If you are considering moving medical schemes or looking to take out a medical scheme plan for the first time, you need to consider the viability of the scheme as a whole and then select the plan that best suits your needs.
The health of the scheme
Jill Larkan, head of Healthcare Consulting at financial advisory firm GTC, says when selecting a medical scheme for clients they always consider the long-term sustainability of the fund.
“On the micro level we compare the premiums in the relevant categories and then we look at four major macro criteria,” says Larkan. The macro criteria provide a good idea as to the sustainability of the fund and whether or not the fund will be able to contain premium increases going forward.
The GTC Medical Aid Survey looks at the solvency ratio, the average age of the members, the number of members as well as the pensioner ratio. They also allocate a score based on whether or not these figures are on an increasing or decreasing trend. For example, a fund may have a relatively large member base with a relatively low average age but over the last few years its membership has been declining and the average age increasing. A fund is more likely to be sustainable if it has a solvency ratio of at least 25%, a relatively low average beneficiary age (37 years or less), has a broad membership base and a relatively low pensioner ratio (less than 7.7%).
Selecting the right plan
Once you have selected the medical scheme you need to ensure you are on the right plan for your needs.
Chronic cover: If you have a chronic condition that is not part of the Prescribed Minimum Benefits (PMB) you need to ensure that the fund covers your condition. If you do require expensive chronic medication, select an option that makes it easy to collect your medication. If you do not have a chronic condition, then you can save premiums by opting for a plan that requires chronic medication to be collected from the state.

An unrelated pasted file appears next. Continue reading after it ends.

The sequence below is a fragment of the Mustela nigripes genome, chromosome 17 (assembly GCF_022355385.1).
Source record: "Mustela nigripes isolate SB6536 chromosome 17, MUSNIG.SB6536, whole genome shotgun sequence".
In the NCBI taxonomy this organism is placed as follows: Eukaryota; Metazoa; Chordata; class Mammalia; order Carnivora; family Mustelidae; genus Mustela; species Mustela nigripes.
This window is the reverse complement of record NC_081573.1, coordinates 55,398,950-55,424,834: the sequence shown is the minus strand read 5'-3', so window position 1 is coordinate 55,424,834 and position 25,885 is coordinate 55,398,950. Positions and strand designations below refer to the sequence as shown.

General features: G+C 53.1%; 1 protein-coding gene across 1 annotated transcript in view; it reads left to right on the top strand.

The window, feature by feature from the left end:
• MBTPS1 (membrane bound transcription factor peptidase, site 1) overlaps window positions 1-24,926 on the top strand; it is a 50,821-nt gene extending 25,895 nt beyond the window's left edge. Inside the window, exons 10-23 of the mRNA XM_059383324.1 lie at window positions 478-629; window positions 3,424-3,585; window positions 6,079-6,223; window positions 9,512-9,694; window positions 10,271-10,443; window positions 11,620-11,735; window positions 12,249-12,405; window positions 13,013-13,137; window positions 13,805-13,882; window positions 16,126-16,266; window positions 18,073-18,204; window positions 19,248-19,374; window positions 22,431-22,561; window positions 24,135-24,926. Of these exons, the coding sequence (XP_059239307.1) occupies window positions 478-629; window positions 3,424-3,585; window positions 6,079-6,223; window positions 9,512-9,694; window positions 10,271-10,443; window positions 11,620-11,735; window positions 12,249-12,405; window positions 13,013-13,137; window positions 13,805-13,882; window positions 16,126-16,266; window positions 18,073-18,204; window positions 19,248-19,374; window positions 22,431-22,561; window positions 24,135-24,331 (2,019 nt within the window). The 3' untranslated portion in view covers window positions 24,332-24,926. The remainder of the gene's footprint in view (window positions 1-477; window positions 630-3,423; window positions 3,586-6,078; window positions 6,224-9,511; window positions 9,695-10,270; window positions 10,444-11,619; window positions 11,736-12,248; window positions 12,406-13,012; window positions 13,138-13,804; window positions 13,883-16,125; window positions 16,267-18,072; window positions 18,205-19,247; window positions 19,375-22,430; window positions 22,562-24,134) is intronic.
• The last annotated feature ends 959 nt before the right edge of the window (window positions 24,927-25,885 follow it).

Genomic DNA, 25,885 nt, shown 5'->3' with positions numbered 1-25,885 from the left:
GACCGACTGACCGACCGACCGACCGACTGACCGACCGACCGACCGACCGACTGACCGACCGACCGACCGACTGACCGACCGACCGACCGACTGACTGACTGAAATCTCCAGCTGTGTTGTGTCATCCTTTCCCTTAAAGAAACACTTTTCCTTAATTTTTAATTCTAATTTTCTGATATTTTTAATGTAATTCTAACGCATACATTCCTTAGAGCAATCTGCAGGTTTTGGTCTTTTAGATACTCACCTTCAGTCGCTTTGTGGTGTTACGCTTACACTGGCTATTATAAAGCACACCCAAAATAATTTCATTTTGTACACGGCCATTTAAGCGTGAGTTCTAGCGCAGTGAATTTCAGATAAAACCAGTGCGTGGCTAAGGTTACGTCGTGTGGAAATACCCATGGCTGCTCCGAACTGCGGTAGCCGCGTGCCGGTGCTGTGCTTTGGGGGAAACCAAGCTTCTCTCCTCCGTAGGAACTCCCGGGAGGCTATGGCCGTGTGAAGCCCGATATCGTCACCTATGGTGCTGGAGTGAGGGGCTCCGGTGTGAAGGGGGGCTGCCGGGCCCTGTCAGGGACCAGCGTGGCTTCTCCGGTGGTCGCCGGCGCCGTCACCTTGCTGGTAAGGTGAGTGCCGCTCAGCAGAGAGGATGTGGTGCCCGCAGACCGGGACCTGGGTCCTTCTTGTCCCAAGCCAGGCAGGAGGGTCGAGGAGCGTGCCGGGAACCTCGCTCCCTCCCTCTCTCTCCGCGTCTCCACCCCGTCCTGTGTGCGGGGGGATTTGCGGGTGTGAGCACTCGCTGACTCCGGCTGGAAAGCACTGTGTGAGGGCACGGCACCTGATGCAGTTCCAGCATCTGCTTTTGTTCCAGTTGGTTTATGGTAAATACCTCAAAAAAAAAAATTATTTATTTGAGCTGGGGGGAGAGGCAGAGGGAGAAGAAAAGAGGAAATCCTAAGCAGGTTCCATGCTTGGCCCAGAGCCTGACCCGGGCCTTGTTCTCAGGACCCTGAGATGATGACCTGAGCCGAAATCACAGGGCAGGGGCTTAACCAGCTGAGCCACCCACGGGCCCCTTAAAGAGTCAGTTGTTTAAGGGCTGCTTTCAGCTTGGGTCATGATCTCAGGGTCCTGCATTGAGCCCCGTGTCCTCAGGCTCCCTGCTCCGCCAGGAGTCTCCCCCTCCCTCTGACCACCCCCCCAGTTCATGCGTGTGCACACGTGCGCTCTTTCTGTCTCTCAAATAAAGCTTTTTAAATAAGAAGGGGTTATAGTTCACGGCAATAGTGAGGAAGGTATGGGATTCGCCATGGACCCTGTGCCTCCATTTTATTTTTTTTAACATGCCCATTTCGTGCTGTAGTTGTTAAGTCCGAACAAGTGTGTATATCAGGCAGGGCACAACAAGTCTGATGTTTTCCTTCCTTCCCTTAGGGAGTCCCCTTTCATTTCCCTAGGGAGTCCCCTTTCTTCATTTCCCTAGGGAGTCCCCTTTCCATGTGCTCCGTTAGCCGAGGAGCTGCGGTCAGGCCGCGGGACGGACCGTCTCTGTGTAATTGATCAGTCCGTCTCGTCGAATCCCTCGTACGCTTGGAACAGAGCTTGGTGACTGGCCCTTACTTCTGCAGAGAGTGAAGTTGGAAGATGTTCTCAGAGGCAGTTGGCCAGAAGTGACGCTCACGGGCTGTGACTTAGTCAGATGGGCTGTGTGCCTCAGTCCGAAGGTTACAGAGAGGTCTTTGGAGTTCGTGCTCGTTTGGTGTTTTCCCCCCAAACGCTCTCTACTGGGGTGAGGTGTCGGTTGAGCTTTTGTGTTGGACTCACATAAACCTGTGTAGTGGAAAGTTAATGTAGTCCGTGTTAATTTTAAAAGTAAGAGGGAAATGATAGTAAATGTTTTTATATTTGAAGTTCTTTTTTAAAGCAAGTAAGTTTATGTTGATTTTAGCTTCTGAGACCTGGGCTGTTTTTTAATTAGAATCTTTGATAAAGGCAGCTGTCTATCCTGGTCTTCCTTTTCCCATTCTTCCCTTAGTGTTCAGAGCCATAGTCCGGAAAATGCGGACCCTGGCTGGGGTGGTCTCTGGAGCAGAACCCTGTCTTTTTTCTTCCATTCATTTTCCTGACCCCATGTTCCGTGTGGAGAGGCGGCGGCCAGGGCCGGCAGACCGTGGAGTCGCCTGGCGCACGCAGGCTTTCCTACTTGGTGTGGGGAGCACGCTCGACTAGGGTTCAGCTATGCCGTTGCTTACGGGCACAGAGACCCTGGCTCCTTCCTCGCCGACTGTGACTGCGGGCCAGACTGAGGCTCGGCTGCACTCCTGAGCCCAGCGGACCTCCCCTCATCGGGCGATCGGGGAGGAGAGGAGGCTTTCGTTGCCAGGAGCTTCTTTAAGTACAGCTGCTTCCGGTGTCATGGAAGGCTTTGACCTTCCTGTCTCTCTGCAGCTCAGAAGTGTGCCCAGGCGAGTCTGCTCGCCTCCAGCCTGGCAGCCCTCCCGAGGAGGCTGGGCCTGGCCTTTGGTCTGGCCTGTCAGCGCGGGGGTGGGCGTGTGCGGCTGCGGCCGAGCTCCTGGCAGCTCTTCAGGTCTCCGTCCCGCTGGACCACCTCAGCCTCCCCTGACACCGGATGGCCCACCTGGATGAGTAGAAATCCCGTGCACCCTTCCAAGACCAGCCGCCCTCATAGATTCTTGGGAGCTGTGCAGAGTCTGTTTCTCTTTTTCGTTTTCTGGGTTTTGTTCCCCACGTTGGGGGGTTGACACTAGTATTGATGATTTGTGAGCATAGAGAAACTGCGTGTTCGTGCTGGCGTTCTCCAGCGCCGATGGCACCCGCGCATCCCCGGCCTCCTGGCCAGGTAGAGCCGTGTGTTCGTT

Pregnancy: If you are planning on starting a family, find out what cover is provided for both pre and ante natal care. Also be aware that if you are joining a new scheme, a waiting period may apply. Although your pregnancy may not be covered, your child will have medical cover. This is very important in the case of a premature birth.
In-hospital cover: At what rate will the medical scheme refund your hospital bills? If it is only 100%-200% of the medical scheme rate you may need to take out additional hospital gap cover.
Co-payments: Find out if your plan has co-payments for certain procedures and be aware of the fact that you may need to pay towards the bills in the event of a medical procedure.
Waiting period: If you know that you or a family member will need medical treatment in the course of the year, find out if exclusions exist for pre-existing conditions. Exclusion or waiting periods can vary from three months to 12 months.
Above threshold: If your medical costs generally exceed your medical cover each year then opt for a plan that offers above-threshold cover which will pay out at medical scheme rates once you have exhausted your medical savings. Note that a self-payment gap will apply ‒ make sure you know what that gap is.
Is your doctor on the network? Many medical schemes offer significant premium discounts if you agree to use hospitals, specialists and GPs on their network. These providers are contracted to the medical scheme and have an agreed fee schedule.
Does this plan meet my family’s needs? Does the scheme have an unlimited GP benefit for consultations at a nominated GP in their networks, even after your savings are used up? Does the scheme have extended chronic cover for childhood conditions such as eczema, acne, ADHD and allergic rhinitis? Are visits to the emergency room for the inevitable stitches covered from risk or day-to-day savings? Up until what age can a child remain on the scheme?
When reviewing your existing medical option, check whether or not cover has been reduced. In order to keep premiums down, some funds may have cut back on the conditions they cover or increased their co-payments.
This article first appeared in City Press.